Croydon: On the journey to becoming London's Third City?
Published on 19th December 2014
When it was announced in 2010 that Croydon will be appearing on the iconic tube map for very first time in history, I remember becoming very excited. It was the first time when I thought about development in my hometown of Croydon. Ever since this moment, I have been noticing steady improvements being made to Croydon; it has become scattered with numerous construction sites. Croydon was once a suburb of London, but it could receive formal city status and become a Third City of Greater London, after Westminster and London itself.
Croydon is undergoing development at a phenomenal rate. The Croydon 2020 vision sets out plans that will be taking place in Croydon. This article will be discussing these development projects and how well they’re doing so far, aiding it with my photography to give you a picture of the hometown in which I live. It’s an exciting, dramatic, social place to live. The skyline is spectacular and I get to enjoy the sights around me every day.
There are certain problems which have been depressing Croydon for many years, and there are plans in place set to eradicate these problems and improve the situation. One of the most significant events was the fire at Reeves Corner resulting in the destruction of a 150 year old, independent, family run furniture store. This was a result of racist tensions, which continues to be a major problem today in and one which the residents of Croydon are having to battle with every day.
1. Saffron Square
Britian is being faced with an overwhelming housing crisis, especially in the south. The construction of a breath-taking 44 storey tower on the site of Saffron Square near West Croydon is part of Croydon's answer to this. The new development will provide around 800 homes and 3000m² of retail floor space. With the population of Croydon currently at roughly 364,000 and set to increase to 400,000 by 2031, Croydon is in desperate need of new housing. But will Saffron Square deliver affordable housing? Efforts are being made to make sure that these homes are accessible by everyone. A 95% mortgage is being offered by Santander, with competitive interest rates. Furthermore, a certain percentage which is not stated on Berkeley Groups website is promised to be sold as affordable. On the other end of the spectrum, there are some exquisite penthouses which are in excess of £5million. After all, you'll have spectacular views of London, reliable and quick transport for commuting into London and a brand new shopping centre at your fingertips.
The Whitgift Shopping Centre was completed back in 1970 and is to be replaced with a new Westfield shopping centre. Westfield Corporation is a prestigious, global shopping centre company and is set to transform the image of Croydon. Construction is due to start in 2016 and after its completion in 2019, Westield will become an itegral part of Croydons identity. The impact of a Westfield present in London, both Shepards Bush and Stratford, has been significantly positive; the aim of the Westfield in Croydon is to revamp its declining town centre and make it a hub for retail in the South of London. Whilst walking through our current shopping centre, I constantly find myself dodging numerous buckets scattered across the floor due to leakage from a recent downpour. Currently, there is a perception of the area being run-down but in the near future, visitors will associate Croydon with the uptown vibe of Westfield. Also, not only will Westfield attract investment, it will invest in the local area. One example is its commitment to the housing crisis and is planning to build 600 residential units.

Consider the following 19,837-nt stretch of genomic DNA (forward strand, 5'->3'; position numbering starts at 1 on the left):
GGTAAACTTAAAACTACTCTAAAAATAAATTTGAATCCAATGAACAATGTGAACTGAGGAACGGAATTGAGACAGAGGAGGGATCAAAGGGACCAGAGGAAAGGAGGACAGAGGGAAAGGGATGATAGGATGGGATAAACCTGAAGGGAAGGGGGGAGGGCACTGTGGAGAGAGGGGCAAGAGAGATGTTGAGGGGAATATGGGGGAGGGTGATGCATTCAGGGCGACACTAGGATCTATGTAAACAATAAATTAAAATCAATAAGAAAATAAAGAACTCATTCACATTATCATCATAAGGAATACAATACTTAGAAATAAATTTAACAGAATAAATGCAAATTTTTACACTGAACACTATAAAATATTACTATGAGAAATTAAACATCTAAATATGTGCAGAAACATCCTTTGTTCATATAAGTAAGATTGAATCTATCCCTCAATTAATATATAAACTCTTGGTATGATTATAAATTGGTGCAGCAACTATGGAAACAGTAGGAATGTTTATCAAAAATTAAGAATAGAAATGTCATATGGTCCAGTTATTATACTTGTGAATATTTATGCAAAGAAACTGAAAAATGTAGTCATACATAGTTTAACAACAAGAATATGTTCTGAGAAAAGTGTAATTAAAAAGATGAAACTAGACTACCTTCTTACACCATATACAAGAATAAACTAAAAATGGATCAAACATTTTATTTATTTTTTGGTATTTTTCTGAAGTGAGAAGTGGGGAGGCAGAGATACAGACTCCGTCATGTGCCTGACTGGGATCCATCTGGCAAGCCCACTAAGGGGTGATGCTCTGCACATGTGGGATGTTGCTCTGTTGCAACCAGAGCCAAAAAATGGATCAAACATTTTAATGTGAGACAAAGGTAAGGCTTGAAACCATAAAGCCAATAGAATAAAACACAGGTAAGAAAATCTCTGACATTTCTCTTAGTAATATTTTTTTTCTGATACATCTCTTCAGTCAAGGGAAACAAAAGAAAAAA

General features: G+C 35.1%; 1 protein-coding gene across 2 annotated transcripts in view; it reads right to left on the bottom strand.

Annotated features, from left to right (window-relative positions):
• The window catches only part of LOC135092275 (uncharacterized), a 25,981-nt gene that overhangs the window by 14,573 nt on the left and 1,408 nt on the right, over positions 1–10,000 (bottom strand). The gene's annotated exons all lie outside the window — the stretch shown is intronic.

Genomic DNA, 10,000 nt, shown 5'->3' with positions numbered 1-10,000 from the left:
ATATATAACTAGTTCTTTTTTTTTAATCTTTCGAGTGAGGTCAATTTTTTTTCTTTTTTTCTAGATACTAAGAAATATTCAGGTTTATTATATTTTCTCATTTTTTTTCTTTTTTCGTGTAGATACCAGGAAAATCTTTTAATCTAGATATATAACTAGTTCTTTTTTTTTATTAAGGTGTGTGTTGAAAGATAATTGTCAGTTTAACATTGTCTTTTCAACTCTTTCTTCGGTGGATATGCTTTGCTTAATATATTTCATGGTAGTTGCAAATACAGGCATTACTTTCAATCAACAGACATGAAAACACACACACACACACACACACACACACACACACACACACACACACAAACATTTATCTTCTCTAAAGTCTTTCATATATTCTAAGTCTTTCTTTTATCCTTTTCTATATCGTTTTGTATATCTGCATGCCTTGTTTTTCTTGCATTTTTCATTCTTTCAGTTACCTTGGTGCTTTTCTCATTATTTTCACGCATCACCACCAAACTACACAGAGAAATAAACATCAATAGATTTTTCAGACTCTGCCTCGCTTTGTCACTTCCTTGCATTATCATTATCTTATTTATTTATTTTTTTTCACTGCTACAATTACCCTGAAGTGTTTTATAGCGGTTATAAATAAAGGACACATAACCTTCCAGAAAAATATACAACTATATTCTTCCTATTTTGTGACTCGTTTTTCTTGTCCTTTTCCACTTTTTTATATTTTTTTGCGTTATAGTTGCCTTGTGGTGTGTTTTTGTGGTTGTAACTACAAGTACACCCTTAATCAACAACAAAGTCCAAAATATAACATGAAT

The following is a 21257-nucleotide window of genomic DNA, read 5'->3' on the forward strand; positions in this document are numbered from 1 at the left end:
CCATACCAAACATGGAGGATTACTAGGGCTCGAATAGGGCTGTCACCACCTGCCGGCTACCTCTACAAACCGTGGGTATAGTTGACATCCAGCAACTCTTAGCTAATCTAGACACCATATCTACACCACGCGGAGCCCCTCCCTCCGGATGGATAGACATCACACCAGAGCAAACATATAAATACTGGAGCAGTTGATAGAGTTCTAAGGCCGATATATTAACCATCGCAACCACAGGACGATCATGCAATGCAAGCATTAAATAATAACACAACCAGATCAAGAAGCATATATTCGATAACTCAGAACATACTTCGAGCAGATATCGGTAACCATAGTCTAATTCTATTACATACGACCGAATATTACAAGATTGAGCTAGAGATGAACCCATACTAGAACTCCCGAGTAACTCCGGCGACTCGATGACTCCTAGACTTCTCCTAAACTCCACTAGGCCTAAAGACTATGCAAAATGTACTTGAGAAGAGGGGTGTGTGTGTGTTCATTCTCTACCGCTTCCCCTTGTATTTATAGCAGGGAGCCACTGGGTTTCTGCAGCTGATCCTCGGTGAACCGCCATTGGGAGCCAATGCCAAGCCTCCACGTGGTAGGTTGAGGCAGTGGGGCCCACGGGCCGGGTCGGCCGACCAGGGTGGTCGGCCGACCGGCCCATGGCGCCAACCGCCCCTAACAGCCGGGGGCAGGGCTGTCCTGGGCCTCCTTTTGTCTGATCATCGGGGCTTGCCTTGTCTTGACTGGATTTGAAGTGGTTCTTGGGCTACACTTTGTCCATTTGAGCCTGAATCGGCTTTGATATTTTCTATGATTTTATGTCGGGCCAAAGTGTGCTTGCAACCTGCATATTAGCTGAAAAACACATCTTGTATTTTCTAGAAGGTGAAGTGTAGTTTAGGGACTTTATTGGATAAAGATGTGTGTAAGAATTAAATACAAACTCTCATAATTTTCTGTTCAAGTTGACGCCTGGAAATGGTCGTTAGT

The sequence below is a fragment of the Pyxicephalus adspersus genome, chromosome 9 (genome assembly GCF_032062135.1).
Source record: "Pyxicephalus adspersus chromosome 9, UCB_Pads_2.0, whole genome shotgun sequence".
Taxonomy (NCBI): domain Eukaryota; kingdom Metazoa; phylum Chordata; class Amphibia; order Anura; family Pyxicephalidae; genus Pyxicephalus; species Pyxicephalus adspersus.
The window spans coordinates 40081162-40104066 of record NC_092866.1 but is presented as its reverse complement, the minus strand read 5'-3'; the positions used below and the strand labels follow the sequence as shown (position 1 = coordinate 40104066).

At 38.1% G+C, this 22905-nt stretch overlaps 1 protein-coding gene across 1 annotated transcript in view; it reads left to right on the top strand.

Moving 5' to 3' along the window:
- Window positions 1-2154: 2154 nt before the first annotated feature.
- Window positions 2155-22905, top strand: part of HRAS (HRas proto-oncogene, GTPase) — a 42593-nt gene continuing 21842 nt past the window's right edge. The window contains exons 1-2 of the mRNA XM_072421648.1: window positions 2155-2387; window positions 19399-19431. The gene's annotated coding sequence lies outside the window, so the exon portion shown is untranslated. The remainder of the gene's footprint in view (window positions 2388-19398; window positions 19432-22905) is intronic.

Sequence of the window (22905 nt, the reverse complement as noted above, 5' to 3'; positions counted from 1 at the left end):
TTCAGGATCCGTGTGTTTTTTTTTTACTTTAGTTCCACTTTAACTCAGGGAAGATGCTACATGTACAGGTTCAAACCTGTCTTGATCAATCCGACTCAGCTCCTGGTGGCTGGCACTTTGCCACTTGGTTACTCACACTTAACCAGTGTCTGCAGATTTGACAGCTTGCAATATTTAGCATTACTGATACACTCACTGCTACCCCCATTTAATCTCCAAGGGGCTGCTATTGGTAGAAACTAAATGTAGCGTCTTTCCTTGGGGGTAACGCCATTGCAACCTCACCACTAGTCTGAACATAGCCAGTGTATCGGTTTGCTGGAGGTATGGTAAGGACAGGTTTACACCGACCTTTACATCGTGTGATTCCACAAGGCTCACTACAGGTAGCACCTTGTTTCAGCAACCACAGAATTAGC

Shopping is now a social event - long gone are the days where people shop for groceries and necessities. Shopping centres which have addressed this style of shopping, such as Bluewater, have been extremely successful. The provision of social activities for families, along with a scenic and safe atmosphere, with ease of access to public transport and car parking has meant that it has attracted shoppers. If a shopping centre just simply has shops in it, this is not good enough. The Whitgift centre has a wide variety of shops, however it is about perception from the public too. A Westfield will add an upper class perception to Croydon and reduce the derelict feel of the area, especially following the riots. As a resident, I know that walking through the town centre at night is not a pleasant experience at all, however with the arrival of the new £1bn Westfield, the shoppers and commuters should feel safer and comfortable. The current shopping centre lacks a spacious social environment where people can relax and eat; the whole atmosphere of the town centre is set to be transformed. Westfield will become an icononic part of Croydon.
View 1: PRESENT
View 2: PRESENT
View 1: FUTURE
View 2: FUTURE
View 3: FUTURE
View 4: FUTURE
3. East croydon, ruskin square
As you approach East Croydon, you are greeted by this sight...
You are also greeted by this sign...
This large expanse of land has been largely derelict for the past fifteen years, and was previously used as a railway goods yard. With recent development plans to build 625 homes, 50% of which will be affordable; 100,000 sq ft of retail space including restaurants and cafes; and vibrant and attractive public spaces, it will definitely transform the area. Below is an artist's impression of what the area could look like.
Please note I do not own any of the CGI images.
4. The menta tower
The Menta Tower, planned to be situated next to East Croydon station, is set to exceed the height of the tower at Saffron Square. At 55 storeys high, it will stand 11 storeys higher. What is striking about this development is that the tower, apart from the ground and first floors, will be residential. A 'vertical street' will combat the problem of land growing more expensive and scarce. Having mentioned this, 35% of the land will be used for public spaces, which stresses the importance that public perception of the area plays a vital role along with the actual purpose of the development.
5. west croydon